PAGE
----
​American Dream Abecedarian
ASHLEY GONG



Begins in this burning
Creek, where the golden sun descends to
Die. My tongue
Edges its red crescent between my lips. It is a dull
Flame rising from my soul, afraid to
Go down unheard. I
Hear the wild wind in the trees.
I—I—I stutter the jumper cables of my heart through my
Jagged teeth, my voice a twitching squirrel.
Kill my fear, I once told my parents, but none of us know this
Language, English.
Mother kills time by letting it pass her.
Nobody hears her turn on the bed.
Our arms are slick chrysalises by our sides.
Potentially this is my language.
Queen of walking with my head down and arms crossed. People
Read me as: hurt me. Punch me again. I am so
Scared to stand tall. I want
To return to Shandong,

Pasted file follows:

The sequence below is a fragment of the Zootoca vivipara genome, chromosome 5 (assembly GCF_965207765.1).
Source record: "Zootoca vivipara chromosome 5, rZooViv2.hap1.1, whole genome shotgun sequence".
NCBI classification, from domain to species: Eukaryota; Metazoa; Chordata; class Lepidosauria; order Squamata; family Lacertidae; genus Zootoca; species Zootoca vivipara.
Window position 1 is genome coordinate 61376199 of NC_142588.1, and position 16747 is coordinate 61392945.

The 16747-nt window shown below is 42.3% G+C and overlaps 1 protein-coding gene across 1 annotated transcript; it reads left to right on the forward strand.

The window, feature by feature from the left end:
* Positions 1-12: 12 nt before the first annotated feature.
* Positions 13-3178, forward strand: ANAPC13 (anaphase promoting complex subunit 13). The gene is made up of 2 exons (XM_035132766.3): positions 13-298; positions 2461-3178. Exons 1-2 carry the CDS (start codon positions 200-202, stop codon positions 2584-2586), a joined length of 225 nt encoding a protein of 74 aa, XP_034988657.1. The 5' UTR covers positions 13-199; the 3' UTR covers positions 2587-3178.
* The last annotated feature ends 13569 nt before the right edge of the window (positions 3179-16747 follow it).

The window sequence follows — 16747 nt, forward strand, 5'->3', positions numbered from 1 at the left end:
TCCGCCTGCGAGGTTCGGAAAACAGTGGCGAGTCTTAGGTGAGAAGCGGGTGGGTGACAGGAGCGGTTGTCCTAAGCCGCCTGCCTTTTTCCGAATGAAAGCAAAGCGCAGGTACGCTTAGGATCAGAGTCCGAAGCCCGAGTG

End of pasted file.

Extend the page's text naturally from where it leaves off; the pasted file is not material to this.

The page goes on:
Under that bridge where I grabbed a girl’s hand under
Velvet red sky. Our
Wordless breath overtook us then,
Xylophones of thin trees swarmed by wind. Our bodies two
Y’s—arms raised toward the cracks behind clouds.
        (In school, I learn to write ‘why’ . . . two silent letters
        until the | musters the strength to lift).
Zhuangzi dreamed he was a butterfly, but was it a butterfly dreaming him?

​.
​.

Now I sink down into this creek.
            Fish flow over my head in red feathers,
in this realm no mind can touch.












ASHLEY GONG is the daughter of first-generation Chinese immigrants and is an undergraduate English major at Harvard University. Her work appears or is forthcoming in The Adroit Journal, The Harvard Advocate: Women's Issue, and elsewhere. In 2014, following her selection as a National Student Poet by President Obama's Committee on the Arts and the Humanities, she performed her poetry for First Lady Michelle Obama at the White House.




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ISSN: 1533 2063
SPRING 2019